It’s been a very long time since I’ve read this book. I didn’t realize how deeply it affected me until reading it a second time and thinking, “Wow, I’m really living all this.” In hindsight, I’m glad I read it at an impressionable young age. There is a certain expectation in young males to value things like competitiveness, aloofness, precision. Dale Carnegie slashes through such ideas with a philosophy bent on sympathy, courtesy, and compromise. He is quite sexist, but considering the time period, I won’t judge the message by the messenger. The meat of his message seems to be “if you are a selfish person, try selflessness as a tool to get what you want.” He does stress the necessity of being genuine, which tempers the “go get ’em” attitude. Regardless of its flaws, it is an important work for anyone looking to shore up their interpersonal communication skills.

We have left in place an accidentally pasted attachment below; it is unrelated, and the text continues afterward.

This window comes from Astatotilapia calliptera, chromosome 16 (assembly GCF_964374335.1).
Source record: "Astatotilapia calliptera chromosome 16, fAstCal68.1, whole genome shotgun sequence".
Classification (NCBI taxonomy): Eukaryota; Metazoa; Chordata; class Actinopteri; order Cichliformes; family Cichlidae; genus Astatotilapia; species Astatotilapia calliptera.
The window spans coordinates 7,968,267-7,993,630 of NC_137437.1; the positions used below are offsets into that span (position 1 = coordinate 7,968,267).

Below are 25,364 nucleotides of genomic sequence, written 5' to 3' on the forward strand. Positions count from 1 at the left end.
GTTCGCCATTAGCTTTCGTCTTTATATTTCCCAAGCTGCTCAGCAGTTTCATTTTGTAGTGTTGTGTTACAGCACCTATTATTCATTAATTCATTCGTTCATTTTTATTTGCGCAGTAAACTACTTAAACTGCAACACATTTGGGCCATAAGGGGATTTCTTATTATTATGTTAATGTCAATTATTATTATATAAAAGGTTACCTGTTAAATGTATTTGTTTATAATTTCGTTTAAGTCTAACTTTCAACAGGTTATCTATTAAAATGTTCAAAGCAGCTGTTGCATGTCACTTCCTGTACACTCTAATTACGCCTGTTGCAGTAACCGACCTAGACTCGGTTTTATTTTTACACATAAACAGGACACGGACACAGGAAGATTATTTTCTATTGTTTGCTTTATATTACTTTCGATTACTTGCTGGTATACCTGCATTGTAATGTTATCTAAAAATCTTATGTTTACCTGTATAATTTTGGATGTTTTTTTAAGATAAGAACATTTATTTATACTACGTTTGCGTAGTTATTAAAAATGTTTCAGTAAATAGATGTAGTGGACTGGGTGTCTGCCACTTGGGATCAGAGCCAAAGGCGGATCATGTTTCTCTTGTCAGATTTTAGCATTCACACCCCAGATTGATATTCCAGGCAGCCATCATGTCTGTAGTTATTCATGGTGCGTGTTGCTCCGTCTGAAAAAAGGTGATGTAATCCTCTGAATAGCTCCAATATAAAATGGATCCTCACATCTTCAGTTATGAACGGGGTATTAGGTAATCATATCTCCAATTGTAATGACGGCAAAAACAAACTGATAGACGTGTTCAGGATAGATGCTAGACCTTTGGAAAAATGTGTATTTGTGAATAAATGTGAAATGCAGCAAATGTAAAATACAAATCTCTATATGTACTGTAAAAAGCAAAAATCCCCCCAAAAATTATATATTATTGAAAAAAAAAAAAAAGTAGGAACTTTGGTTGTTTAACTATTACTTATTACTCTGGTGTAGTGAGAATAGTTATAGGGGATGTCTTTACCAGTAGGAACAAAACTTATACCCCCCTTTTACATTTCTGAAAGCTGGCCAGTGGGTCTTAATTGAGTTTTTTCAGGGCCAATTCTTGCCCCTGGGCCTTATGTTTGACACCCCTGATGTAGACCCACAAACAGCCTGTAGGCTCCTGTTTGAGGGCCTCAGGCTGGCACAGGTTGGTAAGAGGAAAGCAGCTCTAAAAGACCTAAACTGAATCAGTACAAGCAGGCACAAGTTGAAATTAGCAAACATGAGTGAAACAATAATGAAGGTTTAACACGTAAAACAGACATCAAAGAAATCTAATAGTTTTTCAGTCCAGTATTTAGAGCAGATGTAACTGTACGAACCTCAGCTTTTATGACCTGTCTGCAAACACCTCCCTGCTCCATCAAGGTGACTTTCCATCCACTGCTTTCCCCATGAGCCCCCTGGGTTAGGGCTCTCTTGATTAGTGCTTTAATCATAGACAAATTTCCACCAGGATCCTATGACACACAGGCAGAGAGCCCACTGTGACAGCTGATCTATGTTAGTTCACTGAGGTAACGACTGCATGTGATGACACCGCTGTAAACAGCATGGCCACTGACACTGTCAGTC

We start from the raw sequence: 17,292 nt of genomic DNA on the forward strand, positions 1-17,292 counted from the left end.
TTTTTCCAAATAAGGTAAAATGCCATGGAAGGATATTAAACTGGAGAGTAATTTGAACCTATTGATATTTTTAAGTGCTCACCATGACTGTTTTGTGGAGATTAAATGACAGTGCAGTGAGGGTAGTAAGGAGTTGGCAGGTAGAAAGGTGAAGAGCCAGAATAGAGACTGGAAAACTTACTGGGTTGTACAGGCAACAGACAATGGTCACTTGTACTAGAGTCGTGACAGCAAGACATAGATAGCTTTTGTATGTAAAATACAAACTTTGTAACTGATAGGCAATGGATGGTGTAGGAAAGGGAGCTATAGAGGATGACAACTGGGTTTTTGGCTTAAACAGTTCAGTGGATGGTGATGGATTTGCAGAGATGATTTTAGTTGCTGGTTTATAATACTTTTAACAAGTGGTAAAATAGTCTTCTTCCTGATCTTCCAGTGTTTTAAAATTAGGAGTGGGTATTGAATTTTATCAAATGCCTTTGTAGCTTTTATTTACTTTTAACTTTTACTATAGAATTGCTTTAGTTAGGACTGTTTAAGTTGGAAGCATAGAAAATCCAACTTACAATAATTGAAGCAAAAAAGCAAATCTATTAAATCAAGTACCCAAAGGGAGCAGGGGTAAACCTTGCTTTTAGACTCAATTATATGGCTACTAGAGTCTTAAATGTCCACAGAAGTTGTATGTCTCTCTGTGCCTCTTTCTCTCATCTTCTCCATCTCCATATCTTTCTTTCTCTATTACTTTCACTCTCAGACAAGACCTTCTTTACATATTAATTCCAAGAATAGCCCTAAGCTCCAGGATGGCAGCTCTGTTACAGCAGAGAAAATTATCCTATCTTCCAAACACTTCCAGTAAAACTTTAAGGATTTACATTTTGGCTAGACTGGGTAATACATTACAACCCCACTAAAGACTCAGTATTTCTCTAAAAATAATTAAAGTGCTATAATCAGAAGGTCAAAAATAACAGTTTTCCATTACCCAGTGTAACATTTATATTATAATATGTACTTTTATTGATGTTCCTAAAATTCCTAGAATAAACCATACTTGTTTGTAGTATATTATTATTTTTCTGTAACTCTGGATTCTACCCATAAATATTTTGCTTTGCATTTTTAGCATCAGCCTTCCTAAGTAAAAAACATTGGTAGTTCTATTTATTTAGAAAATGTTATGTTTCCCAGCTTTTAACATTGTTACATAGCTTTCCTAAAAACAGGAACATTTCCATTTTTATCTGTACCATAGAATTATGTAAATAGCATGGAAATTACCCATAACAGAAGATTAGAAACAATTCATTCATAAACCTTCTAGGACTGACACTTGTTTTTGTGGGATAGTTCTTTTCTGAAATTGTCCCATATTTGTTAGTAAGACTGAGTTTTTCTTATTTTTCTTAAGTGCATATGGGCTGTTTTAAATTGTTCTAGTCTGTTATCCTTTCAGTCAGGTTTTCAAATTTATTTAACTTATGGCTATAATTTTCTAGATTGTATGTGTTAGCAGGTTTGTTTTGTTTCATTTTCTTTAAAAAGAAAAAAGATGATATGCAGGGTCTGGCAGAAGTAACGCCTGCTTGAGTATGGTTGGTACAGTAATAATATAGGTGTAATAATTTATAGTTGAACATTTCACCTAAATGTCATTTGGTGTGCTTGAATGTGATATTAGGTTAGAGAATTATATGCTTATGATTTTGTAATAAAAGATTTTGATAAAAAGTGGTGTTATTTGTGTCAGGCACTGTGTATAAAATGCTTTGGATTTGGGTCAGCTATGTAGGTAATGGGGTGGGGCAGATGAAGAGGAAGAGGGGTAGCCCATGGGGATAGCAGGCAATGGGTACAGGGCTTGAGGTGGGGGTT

Baheya Zeitoun writes with a lyrical ear, like poetry or song. The story itself seems unstructured, as if the author took a few diary entries and transformed them from first into third person. There is no “real time” action or dialog. The prose simply dances along, well-crafted and simple. At first, the lack of specificity struck me as odd, had me thinking, “when is the story going to start?” In reading, I relaxed a bit and enjoyed the deep emotional wanderings of this unknown and unexplained heroine. There is one section break in the work, seeming to separate a vague problem from a vague solution, but it is unnecessary. The whole story, from start to finish, is a character sketch, or at most, an origin story. What gets me is the voice, the word choice, and its air of melancholy. She has a mellow voice, despite a story which is at its heart is quite despairing.